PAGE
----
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Show HN: Task-Based Electron Web Browser (simoncaminada.ch)
148 points by ahakki on Apr 30, 2016 | hide | past | web | favorite | 29 comments



Clever UI concept. I'd like to have it as a chrome/ff extension, because I don't want to change my browser. Looks nice, though.


Firefox already has the tabgroups feature.


Firefox's tab groups have always been horribly broken. If you have multiple tab groups in a window and you close the last tab in the current group, the entire window closes, losing all of your other tab groups. And since the other than tab groups aren't shown unless you specifically activate the tab group manager, it's very ready to forget about them and close your last tab.


I'm a big user of Firefox's tab groups (typically with 100s of tabs between the groups) and this is definitely not the case. I just tried it out and closing the last tab in the current group will take you back to the group overview screen.


Hmm, I guess I'll have to give it another try.

Edit: I remembered the problem. It's not closing the last tab, it's closing the window that closes all tab groups for that window. More generally, the problem for me is that tab groups are local to a window. In practice this basically means that if you want to use tab groups, you can't also use multiple windows, because managing multiple windows each with multiple tab groups pretty much guarantees that you'll go insane trying to keep track of where everything is and which windows are safe to close.

I think I would much prefer if tab groups were shared across windows, and each window would "claim" a tab group as its own. Closing that window would either close that tab group or even just "detach" from it, leaving the tab group available for another window to claim it. Essentially, it would work sort of like tmux only with windows and tab groups instead of terminals and shells. (Possibly with the limitation that only one window can view a given tab group at once.)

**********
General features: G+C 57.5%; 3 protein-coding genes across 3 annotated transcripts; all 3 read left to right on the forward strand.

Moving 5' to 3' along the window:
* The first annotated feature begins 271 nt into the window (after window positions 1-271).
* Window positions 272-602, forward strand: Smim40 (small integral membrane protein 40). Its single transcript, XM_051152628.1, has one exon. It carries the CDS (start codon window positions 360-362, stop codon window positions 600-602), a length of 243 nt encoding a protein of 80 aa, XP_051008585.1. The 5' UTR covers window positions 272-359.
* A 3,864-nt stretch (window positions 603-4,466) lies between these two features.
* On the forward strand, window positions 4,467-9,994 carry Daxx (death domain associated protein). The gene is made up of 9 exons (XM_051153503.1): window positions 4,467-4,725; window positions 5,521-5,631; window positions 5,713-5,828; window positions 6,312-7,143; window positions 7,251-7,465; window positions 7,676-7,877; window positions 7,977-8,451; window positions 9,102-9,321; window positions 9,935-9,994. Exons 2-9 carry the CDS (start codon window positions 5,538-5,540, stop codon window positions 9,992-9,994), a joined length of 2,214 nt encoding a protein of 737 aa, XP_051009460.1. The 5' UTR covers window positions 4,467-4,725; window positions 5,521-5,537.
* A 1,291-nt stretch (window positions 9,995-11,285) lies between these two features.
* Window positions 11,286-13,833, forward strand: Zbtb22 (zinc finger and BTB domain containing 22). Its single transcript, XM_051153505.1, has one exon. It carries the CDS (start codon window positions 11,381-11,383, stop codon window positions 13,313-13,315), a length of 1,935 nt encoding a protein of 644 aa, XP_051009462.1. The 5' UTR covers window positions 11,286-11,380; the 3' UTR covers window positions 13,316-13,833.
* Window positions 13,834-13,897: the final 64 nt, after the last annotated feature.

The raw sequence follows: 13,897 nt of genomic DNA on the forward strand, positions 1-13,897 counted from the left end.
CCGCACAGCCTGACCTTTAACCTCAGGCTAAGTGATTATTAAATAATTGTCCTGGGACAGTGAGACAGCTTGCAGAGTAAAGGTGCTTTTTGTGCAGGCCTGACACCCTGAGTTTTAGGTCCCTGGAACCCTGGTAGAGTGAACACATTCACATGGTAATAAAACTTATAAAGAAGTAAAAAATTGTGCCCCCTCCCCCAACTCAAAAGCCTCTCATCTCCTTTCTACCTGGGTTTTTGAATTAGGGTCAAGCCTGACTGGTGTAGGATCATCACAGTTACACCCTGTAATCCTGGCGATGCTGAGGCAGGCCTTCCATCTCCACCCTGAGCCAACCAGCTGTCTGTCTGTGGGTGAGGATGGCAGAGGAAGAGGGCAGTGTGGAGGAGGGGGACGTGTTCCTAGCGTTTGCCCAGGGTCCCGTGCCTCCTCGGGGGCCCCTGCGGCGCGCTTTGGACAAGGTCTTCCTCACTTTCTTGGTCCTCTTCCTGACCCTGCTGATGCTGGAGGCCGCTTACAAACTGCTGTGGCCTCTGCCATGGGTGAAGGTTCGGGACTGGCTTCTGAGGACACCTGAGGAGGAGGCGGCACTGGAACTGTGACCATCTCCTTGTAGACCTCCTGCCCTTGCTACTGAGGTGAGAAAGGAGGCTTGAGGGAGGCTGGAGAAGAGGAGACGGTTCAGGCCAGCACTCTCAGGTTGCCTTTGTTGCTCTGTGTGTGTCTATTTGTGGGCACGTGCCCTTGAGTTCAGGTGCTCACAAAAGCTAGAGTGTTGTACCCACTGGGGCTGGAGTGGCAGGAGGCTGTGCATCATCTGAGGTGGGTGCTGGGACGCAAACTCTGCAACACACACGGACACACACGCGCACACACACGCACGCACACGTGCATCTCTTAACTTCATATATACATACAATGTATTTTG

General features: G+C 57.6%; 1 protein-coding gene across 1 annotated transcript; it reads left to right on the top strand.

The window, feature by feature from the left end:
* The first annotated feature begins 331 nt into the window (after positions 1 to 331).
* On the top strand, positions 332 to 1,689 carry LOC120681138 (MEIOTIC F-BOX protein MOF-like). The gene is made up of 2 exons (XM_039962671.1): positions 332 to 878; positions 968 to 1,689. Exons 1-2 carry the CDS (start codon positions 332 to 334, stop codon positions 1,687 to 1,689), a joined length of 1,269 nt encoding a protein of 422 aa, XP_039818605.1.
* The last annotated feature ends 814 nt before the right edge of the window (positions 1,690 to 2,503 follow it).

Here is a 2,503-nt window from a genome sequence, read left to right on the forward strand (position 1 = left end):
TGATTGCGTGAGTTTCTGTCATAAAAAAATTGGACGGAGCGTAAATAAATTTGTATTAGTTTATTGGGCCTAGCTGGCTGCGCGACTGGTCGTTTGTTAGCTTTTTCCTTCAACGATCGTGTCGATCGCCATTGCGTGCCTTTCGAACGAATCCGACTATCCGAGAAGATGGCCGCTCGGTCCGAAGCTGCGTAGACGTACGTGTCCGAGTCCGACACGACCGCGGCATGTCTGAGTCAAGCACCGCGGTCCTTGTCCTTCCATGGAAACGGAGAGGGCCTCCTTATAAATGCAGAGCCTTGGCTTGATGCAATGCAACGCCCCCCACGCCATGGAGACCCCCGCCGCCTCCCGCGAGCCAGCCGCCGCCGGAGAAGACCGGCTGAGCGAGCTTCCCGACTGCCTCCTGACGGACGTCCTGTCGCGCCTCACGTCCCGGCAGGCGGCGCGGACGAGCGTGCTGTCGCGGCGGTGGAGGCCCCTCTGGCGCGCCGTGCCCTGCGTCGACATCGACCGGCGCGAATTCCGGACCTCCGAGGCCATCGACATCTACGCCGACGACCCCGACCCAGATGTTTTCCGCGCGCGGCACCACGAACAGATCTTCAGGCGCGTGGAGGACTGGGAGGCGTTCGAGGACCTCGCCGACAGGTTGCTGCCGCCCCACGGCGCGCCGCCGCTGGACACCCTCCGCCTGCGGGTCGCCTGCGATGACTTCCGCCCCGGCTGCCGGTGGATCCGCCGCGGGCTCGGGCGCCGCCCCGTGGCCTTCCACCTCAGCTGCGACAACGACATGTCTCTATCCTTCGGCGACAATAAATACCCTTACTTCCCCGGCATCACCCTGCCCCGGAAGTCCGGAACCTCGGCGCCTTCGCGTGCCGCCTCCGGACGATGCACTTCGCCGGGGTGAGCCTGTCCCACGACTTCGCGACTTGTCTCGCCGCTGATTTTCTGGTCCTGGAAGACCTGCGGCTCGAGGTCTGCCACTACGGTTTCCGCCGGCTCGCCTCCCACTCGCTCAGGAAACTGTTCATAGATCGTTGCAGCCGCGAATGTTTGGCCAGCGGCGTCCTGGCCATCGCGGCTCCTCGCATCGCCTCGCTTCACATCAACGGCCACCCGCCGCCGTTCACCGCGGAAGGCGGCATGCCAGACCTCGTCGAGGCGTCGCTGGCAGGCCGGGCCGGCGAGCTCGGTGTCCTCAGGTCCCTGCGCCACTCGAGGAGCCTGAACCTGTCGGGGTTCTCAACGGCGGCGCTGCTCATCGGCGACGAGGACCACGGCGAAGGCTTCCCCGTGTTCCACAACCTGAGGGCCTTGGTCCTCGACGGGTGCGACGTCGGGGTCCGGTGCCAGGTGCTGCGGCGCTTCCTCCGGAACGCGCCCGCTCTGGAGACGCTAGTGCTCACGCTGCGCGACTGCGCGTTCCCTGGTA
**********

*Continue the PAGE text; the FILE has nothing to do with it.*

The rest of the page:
I'd love to use tab groups to organize a large number of tabs, but ultimately, the fact that your tab groups are always a single close button away from being blown away is a deal breaker. (I know I can restore the window to get them back, but that's only if I remember while that closed window is still in the "Recently Closed Windows" menu.)


Another problem with the tab groups in Firefox, is that resizing the window while the tab group expo is open will "rearrange" the tab groups to fit into the window, and won't remember where they were when you resize it back. It's a complete waste of time trying to spatially organize your groups because FireFox knows better.


Hasn't tab groups been removed in the most recent release of firefox?


Yes, but the functionality is still available as an Add-On: https://support.mozilla.org/en-US/kb/tab-groups-removal


From the linked page:

> The Tab Groups (Panorama) feature will be removed from Firefox in version 45. We know this may be inconvenient and we apologize. Removing the Tab Groups feature will make it easier for us to improve Firefox.

This is plain stupid. How much effort could it be to maintain this feature? Compared to Hello, or Rust, or Servo? None of these are useful to most Firefox users, but tab groups were. How more complex is this than the WebMaker or Persona, stuff that practically no-one uses? Is this harder that writing their current homepage, with blocks, pictures and fancy? I'm not touching a Mozilla product again.


As mentioned in the above link you can still use it as an add-on, works just like before: https://addons.mozilla.org/en-US/firefox/addon/tab-groups-pa...

Personally, I love tab groups but I can see most normal users not using it.


It had extremely low usage: https://bugzilla.mozilla.org/show_bug.cgi?id=1210773#c6

If the exact same functionality is available as an addon, why is this an issue? Persona is being abandoned as well, BTW.


Oh God, why? Well, I use xombrero nowadays so I'd have missed it if such thing happened. It was there five-or-so months ago when I switched. So they put in Hello, Pocket, and whatnot, and remove sth. as relevant and useful as tabgroups? Silly. Didn't know that, sorry.